TROPICOS is a synthesis of all of the nomenclatural, bibliographic, and specimen data accumulated in Missouri Botanical Garden’s electronic databases. This system has over 1.2 million scientific names and 4.0 million specimen records. While there are a few errors in bibliographic citation and not all species names are present this is compensated for by its ability to bring together links to scans of the original publications for a name, specimens, images and floristic publications which cite the name. A very impressive and invaluable resource for the botanical community Worldwide. Particularly strong on the Americas, China and Madagascar.
The Biodiversity Heritage Library (BHL) is a consortium of natural history and botanical libraries that cooperate to digitize and make accessible the legacy literature of biodiversity held in their collections as a part of a global “biodiversity commons.” This is a very useful resource , sometimes a search will return two or more seemingly identical results, these should both be explored as they will often be for distinct publications .
Global Plants is a community-contributed database that features more than two million high resolution plant type specimen images and other foundational materials from the collections of hundreds of herbaria around the world. Whilst not open access it is accessible from most academic institutions. The attribution of type specimens is unreliable and you should not use this as a source for type attribution. However if you know what the type collection you are looking for is then this can be a good place to find it.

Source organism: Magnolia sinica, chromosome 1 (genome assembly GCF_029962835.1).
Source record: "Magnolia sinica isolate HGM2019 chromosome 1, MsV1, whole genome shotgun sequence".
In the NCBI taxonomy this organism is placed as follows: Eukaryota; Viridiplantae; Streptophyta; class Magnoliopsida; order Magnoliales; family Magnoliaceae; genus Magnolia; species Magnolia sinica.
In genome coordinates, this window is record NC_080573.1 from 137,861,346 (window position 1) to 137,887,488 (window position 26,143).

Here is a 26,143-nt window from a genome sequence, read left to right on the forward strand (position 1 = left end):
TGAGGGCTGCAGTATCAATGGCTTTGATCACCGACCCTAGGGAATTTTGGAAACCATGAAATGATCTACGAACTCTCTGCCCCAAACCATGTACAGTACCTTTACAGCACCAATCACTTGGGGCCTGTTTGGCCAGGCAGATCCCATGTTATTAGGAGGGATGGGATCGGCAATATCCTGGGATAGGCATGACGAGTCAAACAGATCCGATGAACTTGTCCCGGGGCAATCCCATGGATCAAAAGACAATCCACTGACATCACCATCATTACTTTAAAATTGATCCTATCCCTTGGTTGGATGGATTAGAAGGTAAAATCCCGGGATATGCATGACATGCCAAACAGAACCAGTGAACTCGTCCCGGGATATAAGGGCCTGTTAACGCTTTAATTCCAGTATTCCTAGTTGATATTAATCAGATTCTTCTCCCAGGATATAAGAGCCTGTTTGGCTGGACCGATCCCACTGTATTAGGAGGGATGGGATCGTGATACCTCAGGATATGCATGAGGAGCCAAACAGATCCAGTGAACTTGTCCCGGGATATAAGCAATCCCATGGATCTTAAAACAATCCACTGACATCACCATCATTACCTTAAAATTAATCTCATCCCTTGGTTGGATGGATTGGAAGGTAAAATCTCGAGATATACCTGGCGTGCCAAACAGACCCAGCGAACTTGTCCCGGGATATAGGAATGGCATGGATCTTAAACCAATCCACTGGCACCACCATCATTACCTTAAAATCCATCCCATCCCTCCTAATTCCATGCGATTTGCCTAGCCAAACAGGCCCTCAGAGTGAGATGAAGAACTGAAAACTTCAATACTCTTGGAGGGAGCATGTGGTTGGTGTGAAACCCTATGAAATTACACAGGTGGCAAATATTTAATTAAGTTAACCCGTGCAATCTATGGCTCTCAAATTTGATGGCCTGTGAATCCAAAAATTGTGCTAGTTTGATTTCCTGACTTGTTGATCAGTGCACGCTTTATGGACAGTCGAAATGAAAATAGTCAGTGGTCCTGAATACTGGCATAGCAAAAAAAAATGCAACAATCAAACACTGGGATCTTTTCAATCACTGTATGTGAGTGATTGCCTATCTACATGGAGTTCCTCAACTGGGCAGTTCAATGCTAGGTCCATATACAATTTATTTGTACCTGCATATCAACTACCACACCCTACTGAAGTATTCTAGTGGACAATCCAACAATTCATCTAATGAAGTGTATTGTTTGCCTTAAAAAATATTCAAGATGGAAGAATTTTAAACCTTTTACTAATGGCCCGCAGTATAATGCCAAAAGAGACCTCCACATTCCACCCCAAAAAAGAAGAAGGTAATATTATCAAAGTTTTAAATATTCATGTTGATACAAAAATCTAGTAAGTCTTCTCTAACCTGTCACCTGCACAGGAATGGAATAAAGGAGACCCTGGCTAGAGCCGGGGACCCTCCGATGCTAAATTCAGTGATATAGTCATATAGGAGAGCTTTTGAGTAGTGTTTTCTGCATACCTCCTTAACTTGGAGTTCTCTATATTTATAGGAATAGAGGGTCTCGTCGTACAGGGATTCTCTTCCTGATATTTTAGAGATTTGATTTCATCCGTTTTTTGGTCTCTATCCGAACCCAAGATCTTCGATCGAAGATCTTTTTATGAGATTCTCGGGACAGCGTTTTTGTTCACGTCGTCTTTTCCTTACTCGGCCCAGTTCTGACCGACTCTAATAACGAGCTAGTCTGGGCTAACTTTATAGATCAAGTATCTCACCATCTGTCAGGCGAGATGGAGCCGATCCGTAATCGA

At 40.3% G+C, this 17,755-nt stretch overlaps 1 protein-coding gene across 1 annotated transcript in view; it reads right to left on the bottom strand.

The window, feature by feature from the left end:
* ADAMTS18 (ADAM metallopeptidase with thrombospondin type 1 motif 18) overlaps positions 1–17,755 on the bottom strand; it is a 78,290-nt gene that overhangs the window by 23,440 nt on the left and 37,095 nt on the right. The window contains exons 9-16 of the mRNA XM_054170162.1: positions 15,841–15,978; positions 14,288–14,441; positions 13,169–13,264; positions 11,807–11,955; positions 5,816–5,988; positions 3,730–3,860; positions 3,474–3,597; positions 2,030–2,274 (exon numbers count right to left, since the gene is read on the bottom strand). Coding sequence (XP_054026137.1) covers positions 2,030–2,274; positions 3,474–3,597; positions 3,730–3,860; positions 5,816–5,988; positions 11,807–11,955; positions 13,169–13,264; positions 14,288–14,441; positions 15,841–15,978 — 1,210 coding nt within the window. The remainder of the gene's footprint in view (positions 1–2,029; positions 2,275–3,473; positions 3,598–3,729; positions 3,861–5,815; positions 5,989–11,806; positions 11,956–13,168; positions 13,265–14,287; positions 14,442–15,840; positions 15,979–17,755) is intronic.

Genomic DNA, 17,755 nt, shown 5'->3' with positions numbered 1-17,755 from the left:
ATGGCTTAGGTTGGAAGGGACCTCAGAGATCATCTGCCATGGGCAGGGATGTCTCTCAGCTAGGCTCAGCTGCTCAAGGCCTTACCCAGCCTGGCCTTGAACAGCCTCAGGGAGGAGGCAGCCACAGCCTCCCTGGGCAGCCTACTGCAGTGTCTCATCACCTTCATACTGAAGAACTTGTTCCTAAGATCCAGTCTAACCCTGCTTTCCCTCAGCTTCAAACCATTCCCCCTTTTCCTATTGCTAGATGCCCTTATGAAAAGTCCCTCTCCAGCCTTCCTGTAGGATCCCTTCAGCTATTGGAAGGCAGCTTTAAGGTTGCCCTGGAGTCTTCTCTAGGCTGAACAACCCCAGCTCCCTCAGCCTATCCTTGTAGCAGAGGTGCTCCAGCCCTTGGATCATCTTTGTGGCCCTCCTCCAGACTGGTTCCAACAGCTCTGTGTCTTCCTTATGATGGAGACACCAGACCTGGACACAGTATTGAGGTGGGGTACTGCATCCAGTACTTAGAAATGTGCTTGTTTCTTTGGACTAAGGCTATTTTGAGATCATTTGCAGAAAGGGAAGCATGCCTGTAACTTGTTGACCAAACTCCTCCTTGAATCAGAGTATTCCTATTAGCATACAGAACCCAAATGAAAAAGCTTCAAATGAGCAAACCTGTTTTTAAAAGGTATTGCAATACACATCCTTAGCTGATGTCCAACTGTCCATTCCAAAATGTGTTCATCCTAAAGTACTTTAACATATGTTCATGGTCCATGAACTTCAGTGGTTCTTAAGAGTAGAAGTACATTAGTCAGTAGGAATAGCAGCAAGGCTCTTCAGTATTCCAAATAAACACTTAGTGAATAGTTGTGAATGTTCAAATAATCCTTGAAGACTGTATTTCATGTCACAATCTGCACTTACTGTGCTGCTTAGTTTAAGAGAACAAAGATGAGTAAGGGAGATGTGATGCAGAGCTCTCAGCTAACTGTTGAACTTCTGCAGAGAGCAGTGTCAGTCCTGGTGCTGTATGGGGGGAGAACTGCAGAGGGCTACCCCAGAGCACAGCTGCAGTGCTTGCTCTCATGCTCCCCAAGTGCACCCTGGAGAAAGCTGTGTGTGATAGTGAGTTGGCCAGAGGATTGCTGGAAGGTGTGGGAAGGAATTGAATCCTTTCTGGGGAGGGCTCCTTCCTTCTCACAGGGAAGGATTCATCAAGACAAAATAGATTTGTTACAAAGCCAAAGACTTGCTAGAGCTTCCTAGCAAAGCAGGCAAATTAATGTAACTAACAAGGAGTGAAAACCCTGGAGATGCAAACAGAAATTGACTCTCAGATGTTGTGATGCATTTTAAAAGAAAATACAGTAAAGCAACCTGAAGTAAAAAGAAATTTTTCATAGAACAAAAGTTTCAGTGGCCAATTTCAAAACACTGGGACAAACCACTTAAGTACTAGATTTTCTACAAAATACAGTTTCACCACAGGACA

The Natural History Museum Paris digitized specimen database is a very useful resource if you are looking for a type collection that is not on Global Plants (see above). The Paris herbarium is likely the largest in the World and includes many very important historical collections such as Lamarck and Jussieu. The portal is not very user-friendly and I would recommend only including the species binomial for which you are seeking a type and then filtering the results by scientific name. This is because although all the collections are available, not all have had their meta data uploaded and so filtering can exclude the specimens you are looking for only because their meta data has not been databased.
Linnean Plant Names is a searchable database containing typification details for all Linnaean plant names. Where relevant, detailed notes are provided to account for published observations that may fall short of formal typification. The content of the database has been meticulously compiled. Linnaeus published over 9,000 plant names hence the importance of this site. This is probably the most reliable of all online resources.